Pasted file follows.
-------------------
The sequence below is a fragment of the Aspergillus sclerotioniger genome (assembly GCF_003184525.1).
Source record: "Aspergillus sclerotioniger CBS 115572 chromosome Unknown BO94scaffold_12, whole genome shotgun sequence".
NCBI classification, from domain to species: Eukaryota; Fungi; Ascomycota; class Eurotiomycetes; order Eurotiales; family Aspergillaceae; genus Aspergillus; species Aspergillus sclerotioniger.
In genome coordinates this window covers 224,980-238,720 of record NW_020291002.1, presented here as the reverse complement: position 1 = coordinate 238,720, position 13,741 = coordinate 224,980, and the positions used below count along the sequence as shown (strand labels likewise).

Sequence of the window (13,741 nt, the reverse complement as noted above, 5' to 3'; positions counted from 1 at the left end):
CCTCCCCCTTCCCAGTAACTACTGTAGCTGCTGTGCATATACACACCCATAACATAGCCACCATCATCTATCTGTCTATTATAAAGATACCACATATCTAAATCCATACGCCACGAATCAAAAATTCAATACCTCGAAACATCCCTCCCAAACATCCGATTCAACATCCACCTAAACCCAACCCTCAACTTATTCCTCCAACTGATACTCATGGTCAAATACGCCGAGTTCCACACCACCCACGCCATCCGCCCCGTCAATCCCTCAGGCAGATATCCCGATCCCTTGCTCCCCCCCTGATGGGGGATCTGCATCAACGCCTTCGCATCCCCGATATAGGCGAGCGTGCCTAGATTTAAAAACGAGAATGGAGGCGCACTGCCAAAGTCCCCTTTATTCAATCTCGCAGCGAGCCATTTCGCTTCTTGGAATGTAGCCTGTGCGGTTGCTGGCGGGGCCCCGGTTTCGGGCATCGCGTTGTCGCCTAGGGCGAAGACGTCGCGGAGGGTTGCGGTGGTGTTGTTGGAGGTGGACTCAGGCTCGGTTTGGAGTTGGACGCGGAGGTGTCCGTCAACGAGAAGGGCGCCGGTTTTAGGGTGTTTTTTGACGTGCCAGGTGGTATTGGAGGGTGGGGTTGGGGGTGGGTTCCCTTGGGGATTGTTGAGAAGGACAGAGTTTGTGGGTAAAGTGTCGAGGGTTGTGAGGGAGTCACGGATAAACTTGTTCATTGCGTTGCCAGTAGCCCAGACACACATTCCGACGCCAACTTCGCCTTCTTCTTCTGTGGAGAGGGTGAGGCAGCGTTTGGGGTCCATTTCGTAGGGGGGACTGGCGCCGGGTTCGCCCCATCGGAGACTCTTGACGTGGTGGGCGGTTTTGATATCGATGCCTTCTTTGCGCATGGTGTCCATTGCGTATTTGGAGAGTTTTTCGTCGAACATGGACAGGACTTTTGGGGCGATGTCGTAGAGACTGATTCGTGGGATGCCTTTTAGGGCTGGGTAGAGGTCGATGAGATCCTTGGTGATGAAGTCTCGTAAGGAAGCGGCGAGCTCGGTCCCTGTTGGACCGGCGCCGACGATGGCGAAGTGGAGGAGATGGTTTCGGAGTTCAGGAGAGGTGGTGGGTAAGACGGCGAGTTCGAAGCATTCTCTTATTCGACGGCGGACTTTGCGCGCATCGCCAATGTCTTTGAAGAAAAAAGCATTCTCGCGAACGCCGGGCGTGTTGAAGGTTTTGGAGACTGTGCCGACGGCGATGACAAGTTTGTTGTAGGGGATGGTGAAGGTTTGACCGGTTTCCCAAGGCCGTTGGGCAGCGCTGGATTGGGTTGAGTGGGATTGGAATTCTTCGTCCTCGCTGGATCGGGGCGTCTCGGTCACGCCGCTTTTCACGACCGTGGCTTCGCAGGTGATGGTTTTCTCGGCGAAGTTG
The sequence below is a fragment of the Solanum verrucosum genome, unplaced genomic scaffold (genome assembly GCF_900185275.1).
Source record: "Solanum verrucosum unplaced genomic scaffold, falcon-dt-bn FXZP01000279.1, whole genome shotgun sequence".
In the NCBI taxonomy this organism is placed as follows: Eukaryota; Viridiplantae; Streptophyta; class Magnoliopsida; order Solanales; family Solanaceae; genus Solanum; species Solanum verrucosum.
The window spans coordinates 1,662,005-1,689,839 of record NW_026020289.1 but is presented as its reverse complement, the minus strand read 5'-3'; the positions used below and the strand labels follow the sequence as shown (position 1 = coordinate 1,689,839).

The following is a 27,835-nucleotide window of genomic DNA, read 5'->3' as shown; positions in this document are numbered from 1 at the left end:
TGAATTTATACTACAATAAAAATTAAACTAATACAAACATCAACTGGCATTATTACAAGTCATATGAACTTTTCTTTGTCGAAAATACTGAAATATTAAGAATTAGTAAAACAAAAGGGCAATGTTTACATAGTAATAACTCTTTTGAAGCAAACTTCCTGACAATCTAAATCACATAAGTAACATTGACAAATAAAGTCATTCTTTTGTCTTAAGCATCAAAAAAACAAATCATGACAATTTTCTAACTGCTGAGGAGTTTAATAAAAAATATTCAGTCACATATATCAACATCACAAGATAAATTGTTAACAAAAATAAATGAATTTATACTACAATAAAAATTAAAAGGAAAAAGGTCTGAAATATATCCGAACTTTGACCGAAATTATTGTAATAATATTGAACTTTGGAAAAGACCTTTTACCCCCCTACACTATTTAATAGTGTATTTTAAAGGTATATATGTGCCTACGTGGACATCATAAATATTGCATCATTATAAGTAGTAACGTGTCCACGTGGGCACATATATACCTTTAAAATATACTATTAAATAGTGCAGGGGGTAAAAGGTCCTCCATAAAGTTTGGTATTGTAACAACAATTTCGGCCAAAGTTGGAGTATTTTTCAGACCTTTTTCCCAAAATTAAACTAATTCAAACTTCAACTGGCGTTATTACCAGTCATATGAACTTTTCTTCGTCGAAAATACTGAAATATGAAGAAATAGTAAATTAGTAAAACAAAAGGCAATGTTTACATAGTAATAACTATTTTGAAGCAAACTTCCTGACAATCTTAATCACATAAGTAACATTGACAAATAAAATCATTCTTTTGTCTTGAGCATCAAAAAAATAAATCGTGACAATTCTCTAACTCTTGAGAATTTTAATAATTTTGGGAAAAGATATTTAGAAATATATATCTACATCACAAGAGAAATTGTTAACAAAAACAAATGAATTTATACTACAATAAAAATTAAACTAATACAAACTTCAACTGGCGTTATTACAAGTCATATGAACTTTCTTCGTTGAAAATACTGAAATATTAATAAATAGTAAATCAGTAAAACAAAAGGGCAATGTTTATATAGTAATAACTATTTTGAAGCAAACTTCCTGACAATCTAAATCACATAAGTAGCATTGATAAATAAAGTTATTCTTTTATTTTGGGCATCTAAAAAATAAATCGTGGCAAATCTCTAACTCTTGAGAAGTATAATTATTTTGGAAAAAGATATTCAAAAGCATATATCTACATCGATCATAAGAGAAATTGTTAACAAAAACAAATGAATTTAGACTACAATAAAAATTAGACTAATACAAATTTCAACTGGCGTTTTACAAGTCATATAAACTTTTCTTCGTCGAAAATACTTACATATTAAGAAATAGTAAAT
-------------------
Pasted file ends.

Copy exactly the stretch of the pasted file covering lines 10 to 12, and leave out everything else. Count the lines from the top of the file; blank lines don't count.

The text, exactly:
The window spans coordinates 1,662,005-1,689,839 of record NW_026020289.1 but is presented as its reverse complement, the minus strand read 5'-3'; the positions used below and the strand labels follow the sequence as shown (position 1 = coordinate 1,689,839).

The following is a 27,835-nucleotide window of genomic DNA, read 5'->3' as shown; positions in this document are numbered from 1 at the left end:
TGAATTTATACTACAATAAAAATTAAACTAATACAAACATCAACTGGCATTATTACAAGTCATATGAACTTTTCTTTGTCGAAAATACTGAAATATTAAGAATTAGTAAAACAAAAGGGCAATGTTTACATAGTAATAACTCTTTTGAAGCAAACTTCCTGACAATCTAAATCACATAAGTAACATTGACAAATAAAGTCATTCTTTTGTCTTAAGCATCAAAAAAACAAATCATGACAATTTTCTAACTGCTGAGGAGTTTAATAAAAAATATTCAGTCACATATATCAACATCACAAGATAAATTGTTAACAAAAATAAATGAATTTATACTACAATAAAAATTAAAAGGAAAAAGGTCTGAAATATATCCGAACTTTGACCGAAATTATTGTAATAATATTGAACTTTGGAAAAGACCTTTTACCCCCCTACACTATTTAATAGTGTATTTTAAAGGTATATATGTGCCTACGTGGACATCATAAATATTGCATCATTATAAGTAGTAACGTGTCCACGTGGGCACATATATACCTTTAAAATATACTATTAAATAGTGCAGGGGGTAAAAGGTCCTCCATAAAGTTTGGTATTGTAACAACAATTTCGGCCAAAGTTGGAGTATTTTTCAGACCTTTTTCCCAAAATTAAACTAATTCAAACTTCAACTGGCGTTATTACCAGTCATATGAACTTTTCTTCGTCGAAAATACTGAAATATGAAGAAATAGTAAATTAGTAAAACAAAAGGCAATGTTTACATAGTAATAACTATTTTGAAGCAAACTTCCTGACAATCTTAATCACATAAGTAACATTGACAAATAAAATCATTCTTTTGTCTTGAGCATCAAAAAAATAAATCGTGACAATTCTCTAACTCTTGAGAATTTTAATAATTTTGGGAAAAGATATTTAGAAATATATATCTACATCACAAGAGAAATTGTTAACAAAAACAAATGAATTTATACTACAATAAAAATTAAACTAATACAAACTTCAACTGGCGTTATTACAAGTCATATGAACTTTCTTCGTTGAAAATACTGAAATATTAATAAATAGTAAATCAGTAAAACAAAAGGGCAATGTTTATATAGTAATAACTATTTTGAAGCAAACTTCCTGACAATCTAAATCACATAAGTAGCATTGATAAATAAAGTTATTCTTTTATTTTGGGCATCTAAAAAATAAATCGTGGCAAATCTCTAACTCTTGAGAAGTATAATTATTTTGGAAAAAGATATTCAAAAGCATATATCTACATCGATCATAAGAGAAATTGTTAACAAAAACAAATGAATTTAGACTACAATAAAAATTAGACTAATACAAATTTCAACTGGCGTTTTACAAGTCATATAAACTTTTCTTCGTCGAAAATACTTACATATTAAGAAATAGTAAAT